Where: Math 1311

Speaker: Gregory Pearlstein (Texas A&M) - http://www.math.tamu.edu/directory/formalpg.php?user=gpearl

Abstract: We will discuss recent with P. Brosnan

towards the reformulation of the Hodge conjecture

in terms of the asymptotic behavior of the metric

on an associated biextension line bundle.

Where: Math 1311

Speaker: Richard Shadrach (MSU) -

Abstract: The Siegel modular varieties are moduli spaces for abelian

schemes with certain additional structures. Integral models of these

varieties can be defined by posing a moduli problem over the p-adic

integers. In the case of Gamma_1(p)-type level structure, we consider

moduli problems that use ``Oort-Tate generators" for certain group

schemes. In this case I will construct explicit local models, i.e.

simpler schemes which can be used to study local properties of the

integral models. I will then use the local model for the Siegel

modular variety of genus 2 to construct a resolution of the integral

model which is regular with special fiber a divisor of nonreduced

normal crossings.

Where: 1311

Speaker: Alex Kontorovich (Institute for Advanced Study) - http://users.math.yale.edu/~avk23/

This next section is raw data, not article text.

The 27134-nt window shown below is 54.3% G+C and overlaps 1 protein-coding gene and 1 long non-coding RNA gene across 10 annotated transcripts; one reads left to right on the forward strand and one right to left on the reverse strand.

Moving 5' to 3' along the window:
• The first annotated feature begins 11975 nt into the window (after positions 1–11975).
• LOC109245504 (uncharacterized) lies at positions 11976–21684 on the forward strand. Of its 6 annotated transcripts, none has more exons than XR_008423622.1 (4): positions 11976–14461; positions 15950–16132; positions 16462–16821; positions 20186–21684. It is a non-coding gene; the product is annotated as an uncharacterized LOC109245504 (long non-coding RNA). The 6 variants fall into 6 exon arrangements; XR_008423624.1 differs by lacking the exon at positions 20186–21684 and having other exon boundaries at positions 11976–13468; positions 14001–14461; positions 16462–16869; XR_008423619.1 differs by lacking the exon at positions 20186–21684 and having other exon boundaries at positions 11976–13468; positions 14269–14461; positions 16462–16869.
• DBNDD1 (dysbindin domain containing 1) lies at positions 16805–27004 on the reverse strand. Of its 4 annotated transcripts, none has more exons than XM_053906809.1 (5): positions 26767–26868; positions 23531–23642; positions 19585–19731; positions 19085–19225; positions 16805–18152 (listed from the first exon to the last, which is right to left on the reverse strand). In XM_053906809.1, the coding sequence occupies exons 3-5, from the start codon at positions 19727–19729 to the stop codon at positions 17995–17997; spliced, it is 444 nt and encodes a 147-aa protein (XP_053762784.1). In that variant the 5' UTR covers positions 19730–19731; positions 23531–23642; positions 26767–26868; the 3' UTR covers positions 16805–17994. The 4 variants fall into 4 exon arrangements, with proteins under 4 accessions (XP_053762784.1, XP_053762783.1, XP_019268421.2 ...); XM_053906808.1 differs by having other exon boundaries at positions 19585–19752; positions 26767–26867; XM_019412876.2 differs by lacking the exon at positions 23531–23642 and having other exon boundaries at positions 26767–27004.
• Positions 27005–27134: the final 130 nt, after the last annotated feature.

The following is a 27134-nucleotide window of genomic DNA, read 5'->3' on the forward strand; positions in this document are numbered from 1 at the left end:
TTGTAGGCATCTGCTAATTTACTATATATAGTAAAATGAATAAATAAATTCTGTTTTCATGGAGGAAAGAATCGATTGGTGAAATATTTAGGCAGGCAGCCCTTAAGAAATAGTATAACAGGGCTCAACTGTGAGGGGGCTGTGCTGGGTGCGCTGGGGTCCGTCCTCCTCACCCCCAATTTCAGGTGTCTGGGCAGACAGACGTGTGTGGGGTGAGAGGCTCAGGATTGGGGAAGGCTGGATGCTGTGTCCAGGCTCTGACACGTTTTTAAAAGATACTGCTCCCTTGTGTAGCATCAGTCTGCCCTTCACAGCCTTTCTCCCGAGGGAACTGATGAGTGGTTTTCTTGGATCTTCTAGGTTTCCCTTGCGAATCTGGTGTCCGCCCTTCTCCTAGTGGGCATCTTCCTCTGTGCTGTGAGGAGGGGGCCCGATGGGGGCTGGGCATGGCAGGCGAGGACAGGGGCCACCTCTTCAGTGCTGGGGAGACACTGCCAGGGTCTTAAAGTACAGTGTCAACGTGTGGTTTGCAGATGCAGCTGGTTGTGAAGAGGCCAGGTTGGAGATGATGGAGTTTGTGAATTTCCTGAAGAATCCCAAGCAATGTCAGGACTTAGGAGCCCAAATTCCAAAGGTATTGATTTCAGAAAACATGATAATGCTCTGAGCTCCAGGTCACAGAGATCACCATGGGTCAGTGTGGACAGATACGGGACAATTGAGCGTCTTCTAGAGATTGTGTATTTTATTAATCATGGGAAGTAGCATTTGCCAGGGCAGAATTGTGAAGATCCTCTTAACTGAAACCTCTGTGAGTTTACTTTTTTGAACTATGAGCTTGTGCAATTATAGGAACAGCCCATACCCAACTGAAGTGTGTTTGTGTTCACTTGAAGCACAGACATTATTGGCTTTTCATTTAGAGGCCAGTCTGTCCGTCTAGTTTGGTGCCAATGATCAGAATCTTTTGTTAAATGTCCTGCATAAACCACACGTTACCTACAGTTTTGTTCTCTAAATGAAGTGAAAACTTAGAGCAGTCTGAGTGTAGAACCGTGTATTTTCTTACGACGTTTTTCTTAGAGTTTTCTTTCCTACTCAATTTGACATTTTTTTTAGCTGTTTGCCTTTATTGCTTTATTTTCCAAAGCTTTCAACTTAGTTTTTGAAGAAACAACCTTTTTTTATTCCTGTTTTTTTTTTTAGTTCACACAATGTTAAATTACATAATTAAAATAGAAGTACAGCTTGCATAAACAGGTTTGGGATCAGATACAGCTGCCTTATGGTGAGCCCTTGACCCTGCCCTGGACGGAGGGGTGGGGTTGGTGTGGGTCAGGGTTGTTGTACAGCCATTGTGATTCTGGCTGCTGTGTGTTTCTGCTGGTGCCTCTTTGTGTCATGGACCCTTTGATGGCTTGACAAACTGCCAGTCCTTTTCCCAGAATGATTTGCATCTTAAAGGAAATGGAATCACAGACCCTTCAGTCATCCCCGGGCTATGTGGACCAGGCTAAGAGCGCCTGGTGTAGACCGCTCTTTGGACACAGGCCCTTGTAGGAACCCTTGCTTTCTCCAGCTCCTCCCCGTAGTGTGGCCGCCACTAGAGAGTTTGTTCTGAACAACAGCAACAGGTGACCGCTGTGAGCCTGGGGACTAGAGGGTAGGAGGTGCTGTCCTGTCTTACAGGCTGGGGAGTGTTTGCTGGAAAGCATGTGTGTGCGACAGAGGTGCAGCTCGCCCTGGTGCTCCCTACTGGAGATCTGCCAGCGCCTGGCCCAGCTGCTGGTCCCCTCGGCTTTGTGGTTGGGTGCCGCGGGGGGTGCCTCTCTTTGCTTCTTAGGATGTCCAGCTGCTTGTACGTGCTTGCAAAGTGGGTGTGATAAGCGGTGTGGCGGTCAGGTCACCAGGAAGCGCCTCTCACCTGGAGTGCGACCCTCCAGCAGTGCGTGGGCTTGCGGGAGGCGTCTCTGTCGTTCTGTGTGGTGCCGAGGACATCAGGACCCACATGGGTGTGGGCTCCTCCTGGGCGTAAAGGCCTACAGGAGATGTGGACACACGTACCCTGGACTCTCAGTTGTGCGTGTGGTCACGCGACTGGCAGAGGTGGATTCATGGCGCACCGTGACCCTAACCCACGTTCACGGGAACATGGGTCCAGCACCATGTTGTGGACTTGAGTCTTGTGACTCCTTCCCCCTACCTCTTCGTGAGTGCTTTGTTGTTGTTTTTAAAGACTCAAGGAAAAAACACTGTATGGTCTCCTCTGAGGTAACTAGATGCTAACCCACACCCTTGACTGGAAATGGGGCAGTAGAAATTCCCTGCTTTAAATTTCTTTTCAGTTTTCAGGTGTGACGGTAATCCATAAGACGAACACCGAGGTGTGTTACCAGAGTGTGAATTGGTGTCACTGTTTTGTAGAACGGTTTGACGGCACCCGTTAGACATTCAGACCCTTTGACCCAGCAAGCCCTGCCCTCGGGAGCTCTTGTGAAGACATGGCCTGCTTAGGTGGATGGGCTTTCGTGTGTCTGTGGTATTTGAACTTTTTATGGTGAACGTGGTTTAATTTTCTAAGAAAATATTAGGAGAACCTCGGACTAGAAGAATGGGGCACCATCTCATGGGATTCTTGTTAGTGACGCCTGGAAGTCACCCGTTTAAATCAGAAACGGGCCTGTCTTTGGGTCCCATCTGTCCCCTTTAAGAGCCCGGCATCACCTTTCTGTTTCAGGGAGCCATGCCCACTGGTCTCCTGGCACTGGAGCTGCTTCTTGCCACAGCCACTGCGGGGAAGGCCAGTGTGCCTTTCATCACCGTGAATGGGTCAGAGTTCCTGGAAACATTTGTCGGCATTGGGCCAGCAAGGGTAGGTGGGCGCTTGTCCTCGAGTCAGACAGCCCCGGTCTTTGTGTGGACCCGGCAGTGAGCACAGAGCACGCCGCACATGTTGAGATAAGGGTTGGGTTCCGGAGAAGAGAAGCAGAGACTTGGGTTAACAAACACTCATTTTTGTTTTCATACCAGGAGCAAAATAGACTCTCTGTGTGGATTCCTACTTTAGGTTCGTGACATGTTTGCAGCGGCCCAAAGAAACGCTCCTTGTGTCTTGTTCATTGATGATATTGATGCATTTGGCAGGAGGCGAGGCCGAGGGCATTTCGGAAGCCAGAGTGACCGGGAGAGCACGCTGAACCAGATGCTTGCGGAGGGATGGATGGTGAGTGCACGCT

Abstract: We will discuss some natural problems in arithmetic which can be (re)formulated as local-global principles for orbits of certain "thin" semigroups of integer matrix groups. Applications include partial progress towards Zaremba's conjecture and McMullen's "Arithmetic Chaos" Conjecture on the ubiquity of "low-lying" closed geodesics on the modular surface defined over a given number field. The main tools are expander graphs, bilinear forms, and bounds for exponential sums. This is joint work with Jean Bourgain.

Where: Math 1311

Speaker: Swarnava Mukhopadhyay (UMCP) - http://www2.math.umd.edu/~swarnava/

Abstract: In this joint work with Prakash Belkale, we give a characterization of conformal blocks in terms of the singular cohomology of suitable smooth projective varieties, in genus 0 for classical Lie algebras and G2.

Where: Math 1311

Speaker: Ralph Kaufmann (Institute for Advanced Study) - http://www.math.purdue.edu/~rkaufman/

Abstract: We discuss the renormalization Hopf algebra of Connes and Kreimer, Goncharov's Hopf algebra for multi-zeta values and the Hopf algebra appearing in Baues' double cobar construction. We show that these are an example of a common algebraic framework. Moreover this framework is a manifestation of one of the properties of Feynman categories, which we briefly define and discuss at the end.

Where: Math 1311

Speaker: Amin Gholampour (University of Maryland) -

Abstract: I will give an introduction to and a review of some of the known results on the stability conditions in the derived category of coherent sheaves, Donladson-Thomas type invariants, and wall-crossing techniques. This is a preliminary talk for my second lecture, scheduled one week later.

Where: Math 1311

Speaker: Amin Gholampour (University of Maryland) -